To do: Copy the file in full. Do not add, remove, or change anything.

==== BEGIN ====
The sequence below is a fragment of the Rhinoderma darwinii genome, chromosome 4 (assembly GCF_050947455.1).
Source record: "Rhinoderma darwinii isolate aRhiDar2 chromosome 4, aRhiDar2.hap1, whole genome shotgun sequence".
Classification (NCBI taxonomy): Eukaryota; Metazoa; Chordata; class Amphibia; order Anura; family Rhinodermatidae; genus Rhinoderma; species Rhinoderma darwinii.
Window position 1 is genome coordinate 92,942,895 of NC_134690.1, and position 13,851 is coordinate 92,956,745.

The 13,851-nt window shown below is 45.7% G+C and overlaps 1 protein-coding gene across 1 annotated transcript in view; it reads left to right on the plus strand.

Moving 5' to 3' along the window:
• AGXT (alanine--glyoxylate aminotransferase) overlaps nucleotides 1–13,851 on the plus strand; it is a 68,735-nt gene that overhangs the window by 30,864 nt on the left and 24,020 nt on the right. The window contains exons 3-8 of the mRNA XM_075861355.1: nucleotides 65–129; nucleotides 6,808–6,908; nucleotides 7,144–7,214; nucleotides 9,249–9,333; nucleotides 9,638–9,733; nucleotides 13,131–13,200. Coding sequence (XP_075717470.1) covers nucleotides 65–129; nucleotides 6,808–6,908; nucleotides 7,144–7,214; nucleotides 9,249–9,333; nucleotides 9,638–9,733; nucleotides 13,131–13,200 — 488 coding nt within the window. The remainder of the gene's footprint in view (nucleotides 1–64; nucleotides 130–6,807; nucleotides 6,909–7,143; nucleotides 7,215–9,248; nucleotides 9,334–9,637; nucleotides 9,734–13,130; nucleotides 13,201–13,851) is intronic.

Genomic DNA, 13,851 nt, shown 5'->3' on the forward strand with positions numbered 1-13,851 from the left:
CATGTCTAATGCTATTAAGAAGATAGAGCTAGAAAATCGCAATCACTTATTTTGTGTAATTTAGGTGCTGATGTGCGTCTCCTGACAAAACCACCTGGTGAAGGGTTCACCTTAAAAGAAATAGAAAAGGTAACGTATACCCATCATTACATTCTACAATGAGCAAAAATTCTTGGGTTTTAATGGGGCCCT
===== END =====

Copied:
The sequence below is a fragment of the Rhinoderma darwinii genome, chromosome 4 (assembly GCF_050947455.1).
Source record: "Rhinoderma darwinii isolate aRhiDar2 chromosome 4, aRhiDar2.hap1, whole genome shotgun sequence".
Classification (NCBI taxonomy): Eukaryota; Metazoa; Chordata; class Amphibia; order Anura; family Rhinodermatidae; genus Rhinoderma; species Rhinoderma darwinii.
Window position 1 is genome coordinate 92,942,895 of NC_134690.1, and position 13,851 is coordinate 92,956,745.

The 13,851-nt window shown below is 45.7% G+C and overlaps 1 protein-coding gene across 1 annotated transcript in view; it reads left to right on the plus strand.

Moving 5' to 3' along the window:
• AGXT (alanine--glyoxylate aminotransferase) overlaps nucleotides 1–13,851 on the plus strand; it is a 68,735-nt gene that overhangs the window by 30,864 nt on the left and 24,020 nt on the right. The window contains exons 3-8 of the mRNA XM_075861355.1: nucleotides 65–129; nucleotides 6,808–6,908; nucleotides 7,144–7,214; nucleotides 9,249–9,333; nucleotides 9,638–9,733; nucleotides 13,131–13,200. Coding sequence (XP_075717470.1) covers nucleotides 65–129; nucleotides 6,808–6,908; nucleotides 7,144–7,214; nucleotides 9,249–9,333; nucleotides 9,638–9,733; nucleotides 13,131–13,200 — 488 coding nt within the window. The remainder of the gene's footprint in view (nucleotides 1–64; nucleotides 130–6,807; nucleotides 6,909–7,143; nucleotides 7,215–9,248; nucleotides 9,334–9,637; nucleotides 9,734–13,130; nucleotides 13,201–13,851) is intronic.

Genomic DNA, 13,851 nt, shown 5'->3' on the forward strand with positions numbered 1-13,851 from the left:
CATGTCTAATGCTATTAAGAAGATAGAGCTAGAAAATCGCAATCACTTATTTTGTGTAATTTAGGTGCTGATGTGCGTCTCCTGACAAAACCACCTGGTGAAGGGTTCACCTTAAAAGAAATAGAAAAGGTAACGTATACCCATCATTACATTCTACAATGAGCAAAAATTCTTGGGTTTTAATGGGGCCCT